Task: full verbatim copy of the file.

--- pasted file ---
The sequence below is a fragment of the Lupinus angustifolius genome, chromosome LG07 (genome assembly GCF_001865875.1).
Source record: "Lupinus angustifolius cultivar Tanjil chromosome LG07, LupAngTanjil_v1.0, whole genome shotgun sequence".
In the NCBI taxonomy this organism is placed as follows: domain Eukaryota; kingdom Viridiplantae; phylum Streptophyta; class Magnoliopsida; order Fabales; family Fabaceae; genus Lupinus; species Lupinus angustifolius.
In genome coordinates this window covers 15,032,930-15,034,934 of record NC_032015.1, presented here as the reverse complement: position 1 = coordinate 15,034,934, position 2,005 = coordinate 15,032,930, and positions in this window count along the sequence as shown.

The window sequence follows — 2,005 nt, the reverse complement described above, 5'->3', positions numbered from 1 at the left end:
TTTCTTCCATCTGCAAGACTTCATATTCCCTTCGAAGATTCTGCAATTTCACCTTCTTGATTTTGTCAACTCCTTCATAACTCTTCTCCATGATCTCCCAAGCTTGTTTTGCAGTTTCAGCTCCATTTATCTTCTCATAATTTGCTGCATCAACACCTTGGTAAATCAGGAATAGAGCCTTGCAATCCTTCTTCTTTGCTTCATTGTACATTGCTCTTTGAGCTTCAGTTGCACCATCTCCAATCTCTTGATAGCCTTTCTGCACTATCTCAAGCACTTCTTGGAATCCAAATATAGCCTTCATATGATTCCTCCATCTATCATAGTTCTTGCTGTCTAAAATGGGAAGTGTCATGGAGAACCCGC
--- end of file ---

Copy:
The sequence below is a fragment of the Lupinus angustifolius genome, chromosome LG07 (genome assembly GCF_001865875.1).
Source record: "Lupinus angustifolius cultivar Tanjil chromosome LG07, LupAngTanjil_v1.0, whole genome shotgun sequence".
In the NCBI taxonomy this organism is placed as follows: domain Eukaryota; kingdom Viridiplantae; phylum Streptophyta; class Magnoliopsida; order Fabales; family Fabaceae; genus Lupinus; species Lupinus angustifolius.
In genome coordinates this window covers 15,032,930-15,034,934 of record NC_032015.1, presented here as the reverse complement: position 1 = coordinate 15,034,934, position 2,005 = coordinate 15,032,930, and positions in this window count along the sequence as shown.

The window sequence follows — 2,005 nt, the reverse complement described above, 5'->3', positions numbered from 1 at the left end:
TTTCTTCCATCTGCAAGACTTCATATTCCCTTCGAAGATTCTGCAATTTCACCTTCTTGATTTTGTCAACTCCTTCATAACTCTTCTCCATGATCTCCCAAGCTTGTTTTGCAGTTTCAGCTCCATTTATCTTCTCATAATTTGCTGCATCAACACCTTGGTAAATCAGGAATAGAGCCTTGCAATCCTTCTTCTTTGCTTCATTGTACATTGCTCTTTGAGCTTCAGTTGCACCATCTCCAATCTCTTGATAGCCTTTCTGCACTATCTCAAGCACTTCTTGGAATCCAAATATAGCCTTCATATGATTCCTCCATCTATCATAGTTCTTGCTGTCTAAAATGGGAAGTGTCATGGAGAACCCGC